Editorial: At Least Stop Transit Workers from Blocking Bike Lanes

If we can't even stop transit workers from sh*tting on safety infrastructure, what hope is there for Vision Zero?

If even transit workers are permitted to sh*t on safety, what chance is there for Vision Zero? Photos: Streetsblog/Rudick unless indicated
If even transit workers are permitted to sh*t on safety, what chance is there for Vision Zero? Photos: Streetsblog/Rudick unless indicated

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Throughout San Francisco and elsewhere, volunteers on Friday downloaded the “Safe Lanes” app and collected data on one day’s worth of motorists blocking bike lanes. Stephen Braitsch, who wrote the app, taunted the city with the results:

There’s certainly value in collecting such data. It quantifies what we all know: it’s a sh*t show out there. Bike lanes, sidewalks, crosswalks are continually blocked, by delivery trucks, TNCs, and, often enough, the city’s own employees.

If we’re going to get any improvement we must change attitudes. And the only way to do that is to start punishing motorists who put vulnerable road users in danger, in a way that’s going to sting.

San Francisco’s bicycle infrastructure is defeated by its own employees. Photo: Streetsblog.
A city car blocking a bike lane on Market Street in 2016, mere days after two women were killed on the same night cycling in San Francisco. Photo: Streetsblog.

I wish we could start confiscating cars (and more) and revoking licenses, but that would require state legislation that isn’t going to happen (on the state level, we’re moving towards more leniency for deadly motorist behaviors). But we have to start somewhere. The answer, I think, is to go after the employees of our region’s transit agencies, such as BART and the SFMTA.

See the lead image? That’s a BART truck parked in the entrance to a protected bike intersection next to Lake Merritt station last Thursday afternoon–right next to an open curb that was put there specifically for BART to use for loading. The image above: that’s an SFMTA worker’s car parked in the protected bike lane on Market Street in 2016, days after two cyclists were killed in separate incidents in San Francisco.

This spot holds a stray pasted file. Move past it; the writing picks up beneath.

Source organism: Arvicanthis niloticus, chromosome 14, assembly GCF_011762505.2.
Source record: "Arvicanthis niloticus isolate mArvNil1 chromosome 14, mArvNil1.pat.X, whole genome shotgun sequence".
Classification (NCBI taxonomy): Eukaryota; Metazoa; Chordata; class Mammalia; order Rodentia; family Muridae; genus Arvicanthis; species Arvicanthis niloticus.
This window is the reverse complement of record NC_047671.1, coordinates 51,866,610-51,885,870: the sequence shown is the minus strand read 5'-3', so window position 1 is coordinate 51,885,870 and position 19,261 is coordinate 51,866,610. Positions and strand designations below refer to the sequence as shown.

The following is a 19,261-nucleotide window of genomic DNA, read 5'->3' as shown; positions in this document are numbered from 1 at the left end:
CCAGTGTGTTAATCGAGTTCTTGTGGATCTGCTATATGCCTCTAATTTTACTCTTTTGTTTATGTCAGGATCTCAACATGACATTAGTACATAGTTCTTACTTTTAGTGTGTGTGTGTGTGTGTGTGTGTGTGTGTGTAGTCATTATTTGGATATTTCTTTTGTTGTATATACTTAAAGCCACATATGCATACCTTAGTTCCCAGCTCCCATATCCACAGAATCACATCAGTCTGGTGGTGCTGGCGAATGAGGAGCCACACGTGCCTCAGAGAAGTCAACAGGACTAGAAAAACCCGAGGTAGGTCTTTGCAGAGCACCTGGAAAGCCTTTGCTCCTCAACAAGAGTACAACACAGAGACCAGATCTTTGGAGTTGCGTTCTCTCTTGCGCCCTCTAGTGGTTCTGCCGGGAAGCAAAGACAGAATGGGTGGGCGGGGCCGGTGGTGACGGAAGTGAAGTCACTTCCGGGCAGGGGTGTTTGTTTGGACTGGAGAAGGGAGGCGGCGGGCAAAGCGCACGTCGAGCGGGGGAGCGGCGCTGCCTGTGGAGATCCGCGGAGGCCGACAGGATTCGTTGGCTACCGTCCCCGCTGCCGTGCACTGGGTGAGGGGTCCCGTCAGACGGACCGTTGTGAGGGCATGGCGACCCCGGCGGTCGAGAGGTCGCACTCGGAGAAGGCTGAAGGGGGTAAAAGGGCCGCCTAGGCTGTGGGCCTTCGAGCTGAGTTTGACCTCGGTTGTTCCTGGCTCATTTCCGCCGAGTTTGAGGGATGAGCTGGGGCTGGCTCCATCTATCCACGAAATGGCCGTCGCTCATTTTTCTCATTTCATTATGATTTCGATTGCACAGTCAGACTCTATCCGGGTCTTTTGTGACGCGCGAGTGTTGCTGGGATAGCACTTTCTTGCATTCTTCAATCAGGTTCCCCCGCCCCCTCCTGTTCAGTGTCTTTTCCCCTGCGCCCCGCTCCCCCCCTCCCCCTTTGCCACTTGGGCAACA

It’s particularly grotesque to be put in danger by some of the very people we hire to help us move around safely–using cars we paid for to do it. Moreover, transit agencies can’t claim to be nurturing a safety-culture if they let a significant portion of their people sh*t on safety infrastructure, inside or outside their stations and trackways.

But perhaps most importantly, it seems like a tangible goal for advocates. Contract negotiations with BART and Muni workers are done on the local level. We can reach out to boards, the members of which we help elect.

Union contracts should have a clause that says “blocking a bike lane or a crosswalk for anything that isn’t a life-threatening emergency is a terminable offense and a forfeiture of your pension.” The same clause should be added in contracts with managers. Even the director of a major transit agency should have a line in their contract that if they are caught parking in a bike lane or crosswalk with a city car–or their personal car–the contract is immediately voided.

I doubt anybody would actually get fired or lose their pensions because if that were in the contracts of transit workers and managers they would never block a bike lane or crosswalk. Well, maybe one would–once. Then it would depend on the city following through, terminating the employee, and making sure the message is out: no, this kind of behavior is not acceptable.

We have to start making it clear to individuals that endangering the life and limb of cyclists and pedestrians is not acceptable behavior. That has to start somewhere, so let’s start with the very people whose job it is to help us get around safely.

Then maybe we can work on the police and fire departments.

For the record, I emailed BART Director Robert Raburn about the scofflaw BART worker (Lake Merritt Station is Raburn’s district). So far, I haven’t heard a reply. Perhaps he needs to hear from you too.

ALSO ON STREETSBLOG

Public works paved the roadway to the left, but left the bike lanes full of cracks, dangerous furrows, potholes, and other defects. All photos Streetsblog/Rudick unless noted.

City Lets Cargo Way Protected Bike Lane Fall Apart

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As cyclists who use Cargo Way in the Hunters Point/Bayview neighborhood know all too well, the bike lane, once celebrated as San Francisco's first on-street protected bike lane, is in a state of disrepair, with broken pavement, a dangerous, tire-grabbing groove, and a busted fence. And in a stark display of how some city officials regard bicycle safety, the city repaved the adjacent car/truck lanes in August, but skipped the bike lane.